CM . . . . Volume XV Number 13. . . .February 20, 2009.
Canada’s Rocks and Minerals. (Canada Close Up).
Toronto, ON: Scholastic Canada, 2007.
52 pp., pbk., $6.99.
Grades 2-4 / Ages 7-9.
Review by Gillian Richardson.
Deep underground, a lot of heat and pressure can do amazing things to plain old rock. It can create mineral crystals that are extra hard and clear as glass, and often brightly coloured. These minerals are loved for their beauty. When they are cut and polished, they become gems.
Did you know that minerals can grow? It’s true! If they have enough room, and a lot of time, all minerals can grow into shapes that we call crystals. There are many different crystal shapes. Some crystals look like a bunch of grapes. Others look like pick-up sticks, or chunky building blocks.
Early readers who like to collect rocks will find this small book interesting for its basic and accessible information. It begins with a simple explanation of how rocks have formed through Earth’s history, of how they are composed of one or more minerals, and it identifies the main types. Readers will learn about the formation of igneous, sedimentary and metamorphic rock with examples of each to help them identify their discoveries. A chapter is devoted to showing where in Canada the various types of rock are found and mined. (One point of inaccuracy: Saskatchewan is left out of the list of provinces covered in part by the Canadian Shield where many minerals are found.) Canada is a source of much of the world’s mineral supply of uranium and zinc, and some of its gemstones (e.g. ammolite) are unique to this country. Advice on how to start a rock collection, identify and label your treasures, and learn more about them completes the text.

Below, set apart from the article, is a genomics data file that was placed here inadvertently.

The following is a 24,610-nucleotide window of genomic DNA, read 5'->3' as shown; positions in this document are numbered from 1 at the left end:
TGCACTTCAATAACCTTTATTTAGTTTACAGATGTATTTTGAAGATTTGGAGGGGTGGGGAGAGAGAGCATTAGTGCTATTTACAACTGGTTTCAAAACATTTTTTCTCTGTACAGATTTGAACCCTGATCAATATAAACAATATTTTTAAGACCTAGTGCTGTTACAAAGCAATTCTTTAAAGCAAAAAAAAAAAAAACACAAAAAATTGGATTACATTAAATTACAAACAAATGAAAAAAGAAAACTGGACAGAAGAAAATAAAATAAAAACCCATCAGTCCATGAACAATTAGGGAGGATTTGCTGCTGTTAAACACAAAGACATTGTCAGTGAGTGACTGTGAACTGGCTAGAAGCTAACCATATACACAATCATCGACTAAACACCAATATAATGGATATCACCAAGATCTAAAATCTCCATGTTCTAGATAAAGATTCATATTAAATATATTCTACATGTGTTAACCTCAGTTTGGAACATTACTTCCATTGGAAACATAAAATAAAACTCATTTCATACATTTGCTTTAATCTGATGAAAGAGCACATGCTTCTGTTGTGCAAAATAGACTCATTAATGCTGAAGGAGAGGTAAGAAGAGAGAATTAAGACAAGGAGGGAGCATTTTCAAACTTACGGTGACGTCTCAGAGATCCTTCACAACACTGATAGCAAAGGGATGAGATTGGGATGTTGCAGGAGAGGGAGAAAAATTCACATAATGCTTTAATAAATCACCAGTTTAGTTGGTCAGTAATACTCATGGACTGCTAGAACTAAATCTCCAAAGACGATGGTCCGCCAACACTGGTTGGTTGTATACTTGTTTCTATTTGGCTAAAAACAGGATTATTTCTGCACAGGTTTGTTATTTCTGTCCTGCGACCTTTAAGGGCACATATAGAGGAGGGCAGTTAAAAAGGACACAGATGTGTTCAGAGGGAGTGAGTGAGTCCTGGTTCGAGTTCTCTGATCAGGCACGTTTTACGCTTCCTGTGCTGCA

After presenting the basic details of the ‘how and where’ of rocks in Canada, the book focuses on special interest rocks and minerals that are of value. Diamonds, emeralds and sapphires are mined in the north. Two of the world’s largest geodes were found in Canada. We may also have the oldest minerals, and best fossils, at the Royal Tyrrell Museum and the Burgess Shale in BC. Meteorites are also mentioned. Lots to inspire the young rock hound and encourage further investigation! The book includes clear, helpful photos, and a map to show the best areas of Canada to find certain minerals.
Gillian Richardson is a freelance writer living in BC.
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